Jay Bruce

Michael Conforto, He Didn’t Give Up

In what may be the last time Michael Conforto plays at Citi Field as a member of the New York Mets, he would have a night to remember. He was 3-for-5 with a run, double, and two RBI. That double came in his final at-bat of the night:

This night was the type of night we always expected from Conforto. He had clutch hits and terrific defensive plays in right field. The fans serenaded him and begged him to stay. It was just an emotional night with him at center stage:

If we look at just last night, it was a fitting end to Conforto’s time in New York, at least the Citi Field portion. However, expanding it out, it just doesn’t feel like Conforto would be leaving the right way. There is just too much unfinished business for him here.

When Conforto was first called up, we saw a superstar. In his rookie year, he certainly delivered on that. Yes, we will always go back to the two home runs in Game Four of the 205 World Series, but it was much more than that. As an aside, the fact we don’t call that Conforto Corner is our collective failure.

He’d homer in Game 2 of the NLDS. He had a sacrifice fly in Game 1 of the World Series. In a moment forever burned in my memory, Conforto came up to bat in the bottom of the 12th inning in Game Five. The Mets were down 7-2, there were two outs, and he was down in the count 1-2 to Wade Davis. Conforto didn’t give up. In fact, he would single.

In many ways, that is what should truly define Conforto’s tenure with the New York Mets – He didn’t give up.

After that rookie season, he would come out and establish himself as the best player on the Mets at the start of the 2016 season. That was until he got hurt. Between the injury and changing positions, Conforto fought it all year long. Instead of acknowledging the impact of the injury, an unfair narrative emerged. They put the label on him he couldn’t hit left-handed pitching and that Madison Bumgarner broke him.

It seems dumb in retrospect, but Conforto wasn’t quite guaranteed a starting job in 2017. Conforto would force his way into the lineup, and he would emerge as a new style of lead-off hitter. He would become an All-Star. At the time, it seemed like the first of many. Unfortunately, partially because of a devastating shoulder injury, to date, it would be Conforto’s only appearance.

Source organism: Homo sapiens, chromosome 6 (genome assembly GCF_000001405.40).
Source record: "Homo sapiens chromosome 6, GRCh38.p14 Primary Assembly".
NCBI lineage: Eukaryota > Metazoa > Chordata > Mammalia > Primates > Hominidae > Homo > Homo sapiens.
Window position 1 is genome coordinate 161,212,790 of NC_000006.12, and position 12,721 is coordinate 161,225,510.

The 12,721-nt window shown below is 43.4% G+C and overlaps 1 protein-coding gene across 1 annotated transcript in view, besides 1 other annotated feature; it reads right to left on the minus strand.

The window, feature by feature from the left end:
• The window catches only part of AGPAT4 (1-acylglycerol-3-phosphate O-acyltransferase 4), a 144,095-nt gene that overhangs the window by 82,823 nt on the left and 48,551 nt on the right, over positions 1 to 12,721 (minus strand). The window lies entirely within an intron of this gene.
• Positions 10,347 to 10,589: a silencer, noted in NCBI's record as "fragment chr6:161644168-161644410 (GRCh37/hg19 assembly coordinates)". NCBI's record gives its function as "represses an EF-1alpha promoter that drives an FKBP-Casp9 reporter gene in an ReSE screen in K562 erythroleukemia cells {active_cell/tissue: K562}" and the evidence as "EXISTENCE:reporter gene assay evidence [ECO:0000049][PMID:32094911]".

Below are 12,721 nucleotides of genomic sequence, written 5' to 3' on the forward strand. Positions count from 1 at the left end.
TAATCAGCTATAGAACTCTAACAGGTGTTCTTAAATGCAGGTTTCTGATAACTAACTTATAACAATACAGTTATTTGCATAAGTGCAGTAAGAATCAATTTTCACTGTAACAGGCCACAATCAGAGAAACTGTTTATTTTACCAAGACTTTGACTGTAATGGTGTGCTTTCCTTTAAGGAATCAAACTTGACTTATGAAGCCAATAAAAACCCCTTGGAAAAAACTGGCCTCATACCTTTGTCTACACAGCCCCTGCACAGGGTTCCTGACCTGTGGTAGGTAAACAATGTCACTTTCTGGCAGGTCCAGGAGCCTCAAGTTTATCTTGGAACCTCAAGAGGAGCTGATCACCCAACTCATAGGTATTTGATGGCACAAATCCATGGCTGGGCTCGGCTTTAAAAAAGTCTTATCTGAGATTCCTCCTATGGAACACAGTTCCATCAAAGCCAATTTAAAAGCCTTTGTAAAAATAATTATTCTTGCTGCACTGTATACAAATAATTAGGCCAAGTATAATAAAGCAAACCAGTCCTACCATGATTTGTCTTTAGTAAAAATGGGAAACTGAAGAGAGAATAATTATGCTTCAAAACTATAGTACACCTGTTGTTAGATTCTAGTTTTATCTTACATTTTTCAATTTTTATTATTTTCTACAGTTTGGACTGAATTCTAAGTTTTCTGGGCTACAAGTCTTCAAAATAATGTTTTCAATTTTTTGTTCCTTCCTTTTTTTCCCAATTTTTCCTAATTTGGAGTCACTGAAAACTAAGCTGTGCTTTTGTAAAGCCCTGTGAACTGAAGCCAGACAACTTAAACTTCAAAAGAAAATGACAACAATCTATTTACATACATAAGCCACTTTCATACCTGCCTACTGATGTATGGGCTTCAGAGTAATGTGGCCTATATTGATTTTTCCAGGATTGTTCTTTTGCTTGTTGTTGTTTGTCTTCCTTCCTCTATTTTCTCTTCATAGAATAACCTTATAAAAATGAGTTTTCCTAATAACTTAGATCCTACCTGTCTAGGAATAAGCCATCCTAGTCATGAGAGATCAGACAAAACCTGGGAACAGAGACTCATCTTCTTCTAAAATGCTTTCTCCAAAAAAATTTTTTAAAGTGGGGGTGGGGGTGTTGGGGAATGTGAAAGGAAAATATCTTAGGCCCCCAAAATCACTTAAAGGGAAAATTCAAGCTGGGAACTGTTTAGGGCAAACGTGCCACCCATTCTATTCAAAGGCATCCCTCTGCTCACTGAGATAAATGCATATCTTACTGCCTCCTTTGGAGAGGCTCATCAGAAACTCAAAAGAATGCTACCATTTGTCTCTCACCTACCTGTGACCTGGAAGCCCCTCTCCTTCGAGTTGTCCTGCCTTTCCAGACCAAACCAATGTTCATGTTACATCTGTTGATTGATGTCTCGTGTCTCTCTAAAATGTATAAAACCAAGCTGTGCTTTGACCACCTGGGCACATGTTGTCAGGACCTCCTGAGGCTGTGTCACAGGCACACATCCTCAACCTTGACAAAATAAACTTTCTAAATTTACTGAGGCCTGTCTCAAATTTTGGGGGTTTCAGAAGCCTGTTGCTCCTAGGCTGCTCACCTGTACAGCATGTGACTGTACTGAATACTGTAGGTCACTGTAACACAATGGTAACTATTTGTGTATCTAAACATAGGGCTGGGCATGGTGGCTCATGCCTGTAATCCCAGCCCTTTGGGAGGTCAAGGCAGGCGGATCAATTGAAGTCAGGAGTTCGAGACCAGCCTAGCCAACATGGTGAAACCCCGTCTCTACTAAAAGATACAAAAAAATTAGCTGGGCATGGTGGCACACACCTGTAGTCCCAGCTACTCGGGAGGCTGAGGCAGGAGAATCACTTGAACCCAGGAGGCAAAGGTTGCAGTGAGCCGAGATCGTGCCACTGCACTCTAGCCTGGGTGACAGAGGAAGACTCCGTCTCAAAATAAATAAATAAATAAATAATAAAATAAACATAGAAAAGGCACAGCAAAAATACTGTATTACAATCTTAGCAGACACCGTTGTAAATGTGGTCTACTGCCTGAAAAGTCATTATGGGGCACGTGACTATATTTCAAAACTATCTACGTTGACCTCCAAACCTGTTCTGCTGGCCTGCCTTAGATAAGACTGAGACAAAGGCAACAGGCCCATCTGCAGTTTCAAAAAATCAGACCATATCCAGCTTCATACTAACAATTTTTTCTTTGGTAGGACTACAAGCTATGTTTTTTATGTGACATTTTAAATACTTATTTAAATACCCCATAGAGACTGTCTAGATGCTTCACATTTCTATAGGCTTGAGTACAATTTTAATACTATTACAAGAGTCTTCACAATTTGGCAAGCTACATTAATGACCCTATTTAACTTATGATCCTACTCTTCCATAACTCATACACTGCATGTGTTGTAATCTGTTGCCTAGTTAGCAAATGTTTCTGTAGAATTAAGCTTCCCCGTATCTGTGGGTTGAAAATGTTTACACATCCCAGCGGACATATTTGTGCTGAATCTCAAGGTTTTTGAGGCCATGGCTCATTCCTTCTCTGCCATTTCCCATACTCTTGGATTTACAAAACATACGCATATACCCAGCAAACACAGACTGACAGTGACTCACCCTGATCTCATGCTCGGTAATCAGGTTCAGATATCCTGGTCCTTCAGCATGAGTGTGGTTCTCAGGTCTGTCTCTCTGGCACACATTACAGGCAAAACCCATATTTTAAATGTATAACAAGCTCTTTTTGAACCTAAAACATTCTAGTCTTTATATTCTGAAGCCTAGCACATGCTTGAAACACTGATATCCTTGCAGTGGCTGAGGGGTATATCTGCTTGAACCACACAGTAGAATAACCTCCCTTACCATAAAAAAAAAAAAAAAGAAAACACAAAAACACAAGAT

It was a downright miracle Conforto was ready for Opening Day in 2018. Actually, it was a miracle and downright malpractice by the Mets organization. Instead of giving him the time he really needed, they pushed him forward. He struggled early on leaving many to wonder if he would ever fulfill his promise; if the injury robbed him of his career.

Conforto would have a strong second half in 2018, and he would carry that forward into 2019. He’d do that while moving to right field to help the team, and he would do it while being a leader. Early on, the Mets knew Conforto was a true leader. It wasn’t that the Wilpons saw and pushed it like they did with David Wright. Rather, it was what the clubhouse themselves saw.

Players like Jay Bruce, Michael Cuddyer, and Curtis Granderson would take Conforto under their wing and help guide him. This would pay dividends later as Conforto would emerge as the true leader in the clubhouse. He was always front and center answering questions, and he made sure to quash any problems which could emerge in the Mets clubhouse as a result of the Houston Astros sign stealing scandal.

In the disaster that was the 2020 season, Conforto was one of the best players in all of baseball. While the Mets did falter, Conforto was truly great. By OPS+, it was his best year at the plate. He was that .300 hitter we all knew he could be one day. If there was an All-Star team, he would’ve been one. This is where his career should have springboarded.

With Conforto’s Job like luck, he’d get COVID entering Spring Training. Then, he’d suffer a hamstring injury. This really robbed him of the chance to get get up to game shape and speed. Like in 2016 and 2018, he would struggle. But this is Michael Conforto, he just wouldn’t give up.

Starting in August, we saw the real Conforto again. Over his final 57 games of the season (with three still to go), he hit .266/.367/.441 with 10 doubles, seven homers, and 28 RBI. That’s in a year where he had every reason to never recover or put up any good numbers. As discussed above, he would have one final great moment at Citi Field in a Mets uniform.